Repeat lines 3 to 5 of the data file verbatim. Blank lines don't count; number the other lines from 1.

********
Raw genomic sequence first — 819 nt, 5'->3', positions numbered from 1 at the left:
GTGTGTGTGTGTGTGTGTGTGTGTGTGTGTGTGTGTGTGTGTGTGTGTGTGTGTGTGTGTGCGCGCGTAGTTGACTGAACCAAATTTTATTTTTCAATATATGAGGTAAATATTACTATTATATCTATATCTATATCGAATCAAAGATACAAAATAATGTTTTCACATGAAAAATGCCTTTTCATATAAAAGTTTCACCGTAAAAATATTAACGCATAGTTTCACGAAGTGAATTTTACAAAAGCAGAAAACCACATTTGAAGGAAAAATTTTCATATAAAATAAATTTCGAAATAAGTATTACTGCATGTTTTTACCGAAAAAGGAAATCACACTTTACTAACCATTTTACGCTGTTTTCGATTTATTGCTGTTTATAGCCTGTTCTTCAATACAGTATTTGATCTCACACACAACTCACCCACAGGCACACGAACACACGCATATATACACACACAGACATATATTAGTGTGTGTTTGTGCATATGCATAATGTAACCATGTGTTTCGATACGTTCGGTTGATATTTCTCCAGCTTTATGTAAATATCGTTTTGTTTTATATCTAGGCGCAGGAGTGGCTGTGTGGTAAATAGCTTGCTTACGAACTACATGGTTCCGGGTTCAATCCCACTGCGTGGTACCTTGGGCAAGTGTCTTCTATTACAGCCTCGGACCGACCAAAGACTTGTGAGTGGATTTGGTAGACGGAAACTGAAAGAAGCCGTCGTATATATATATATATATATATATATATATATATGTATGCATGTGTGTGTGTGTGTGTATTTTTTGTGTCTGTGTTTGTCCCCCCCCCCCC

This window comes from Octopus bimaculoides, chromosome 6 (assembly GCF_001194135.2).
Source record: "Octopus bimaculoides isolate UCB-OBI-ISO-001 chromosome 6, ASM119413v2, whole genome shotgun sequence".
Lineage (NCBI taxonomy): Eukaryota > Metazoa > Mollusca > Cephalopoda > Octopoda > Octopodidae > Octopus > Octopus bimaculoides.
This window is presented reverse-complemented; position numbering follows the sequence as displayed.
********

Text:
This window comes from Octopus bimaculoides, chromosome 6 (assembly GCF_001194135.2).
Source record: "Octopus bimaculoides isolate UCB-OBI-ISO-001 chromosome 6, ASM119413v2, whole genome shotgun sequence".
Lineage (NCBI taxonomy): Eukaryota > Metazoa > Mollusca > Cephalopoda > Octopoda > Octopodidae > Octopus > Octopus bimaculoides.